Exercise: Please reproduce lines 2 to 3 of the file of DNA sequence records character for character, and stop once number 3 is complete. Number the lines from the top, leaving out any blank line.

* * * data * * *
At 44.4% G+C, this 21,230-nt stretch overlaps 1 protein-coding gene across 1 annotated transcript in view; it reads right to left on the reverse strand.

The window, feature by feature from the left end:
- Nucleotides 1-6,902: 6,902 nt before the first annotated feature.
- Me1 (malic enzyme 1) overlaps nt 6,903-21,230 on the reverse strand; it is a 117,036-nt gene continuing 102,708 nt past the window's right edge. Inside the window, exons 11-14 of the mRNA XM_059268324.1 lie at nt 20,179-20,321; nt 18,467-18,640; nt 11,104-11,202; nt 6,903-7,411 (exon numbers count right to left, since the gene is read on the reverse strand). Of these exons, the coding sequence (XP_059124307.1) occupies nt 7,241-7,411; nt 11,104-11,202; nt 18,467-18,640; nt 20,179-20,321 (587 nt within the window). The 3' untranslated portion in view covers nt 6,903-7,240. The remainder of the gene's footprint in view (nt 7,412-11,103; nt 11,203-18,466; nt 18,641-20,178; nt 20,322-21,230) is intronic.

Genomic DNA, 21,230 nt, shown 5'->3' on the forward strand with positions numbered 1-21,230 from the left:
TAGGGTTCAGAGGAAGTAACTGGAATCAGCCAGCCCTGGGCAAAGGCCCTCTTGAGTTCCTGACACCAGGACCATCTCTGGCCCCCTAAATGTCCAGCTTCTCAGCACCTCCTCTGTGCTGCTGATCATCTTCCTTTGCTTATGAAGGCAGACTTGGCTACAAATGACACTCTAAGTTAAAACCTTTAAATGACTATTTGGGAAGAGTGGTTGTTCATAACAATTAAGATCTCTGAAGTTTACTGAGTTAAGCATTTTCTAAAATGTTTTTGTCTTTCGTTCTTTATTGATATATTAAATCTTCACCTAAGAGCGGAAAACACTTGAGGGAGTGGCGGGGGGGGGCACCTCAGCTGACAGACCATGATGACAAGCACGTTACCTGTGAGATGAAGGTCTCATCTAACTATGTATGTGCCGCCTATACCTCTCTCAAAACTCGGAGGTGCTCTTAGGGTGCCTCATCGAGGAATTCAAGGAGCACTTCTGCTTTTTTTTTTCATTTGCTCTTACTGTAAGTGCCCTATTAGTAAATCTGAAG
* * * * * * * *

The window, feature by feature from the left end:
- Nucleotides 1-6,902: 6,902 nt before the first annotated feature.